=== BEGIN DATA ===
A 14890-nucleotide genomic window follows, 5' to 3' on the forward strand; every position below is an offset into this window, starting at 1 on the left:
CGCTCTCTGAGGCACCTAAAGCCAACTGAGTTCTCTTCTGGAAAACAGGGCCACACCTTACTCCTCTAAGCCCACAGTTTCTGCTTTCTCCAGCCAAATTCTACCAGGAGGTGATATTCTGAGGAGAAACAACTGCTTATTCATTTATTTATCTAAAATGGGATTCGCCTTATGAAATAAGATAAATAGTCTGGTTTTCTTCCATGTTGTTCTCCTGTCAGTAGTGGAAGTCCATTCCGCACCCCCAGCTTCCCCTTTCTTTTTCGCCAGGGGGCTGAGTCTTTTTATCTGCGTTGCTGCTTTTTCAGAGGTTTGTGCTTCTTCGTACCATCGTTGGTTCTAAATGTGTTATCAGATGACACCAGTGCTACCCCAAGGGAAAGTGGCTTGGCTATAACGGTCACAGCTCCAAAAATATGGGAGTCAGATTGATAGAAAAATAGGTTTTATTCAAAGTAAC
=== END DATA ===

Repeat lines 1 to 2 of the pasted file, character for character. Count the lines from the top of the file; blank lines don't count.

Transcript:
A 14890-nucleotide genomic window follows, 5' to 3' on the forward strand; every position below is an offset into this window, starting at 1 on the left:
CGCTCTCTGAGGCACCTAAAGCCAACTGAGTTCTCTTCTGGAAAACAGGGCCACACCTTACTCCTCTAAGCCCACAGTTTCTGCTTTCTCCAGCCAAATTCTACCAGGAGGTGATATTCTGAGGAGAAACAACTGCTTATTCATTTATTTATCTAAAATGGGATTCGCCTTATGAAATAAGATAAATAGTCTGGTTTTCTTCCATGTTGTTCTCCTGTCAGTAGTGGAAGTCCATTCCGCACCCCCAGCTTCCCCTTTCTTTTTCGCCAGGGGGCTGAGTCTTTTTATCTGCGTTGCTGCTTTTTCAGAGGTTTGTGCTTCTTCGTACCATCGTTGGTTCTAAATGTGTTATCAGATGACACCAGTGCTACCCCAAGGGAAAGTGGCTTGGCTATAACGGTCACAGCTCCAAAAATATGGGAGTCAGATTGATAGAAAAATAGGTTTTATTCAAAGTAAC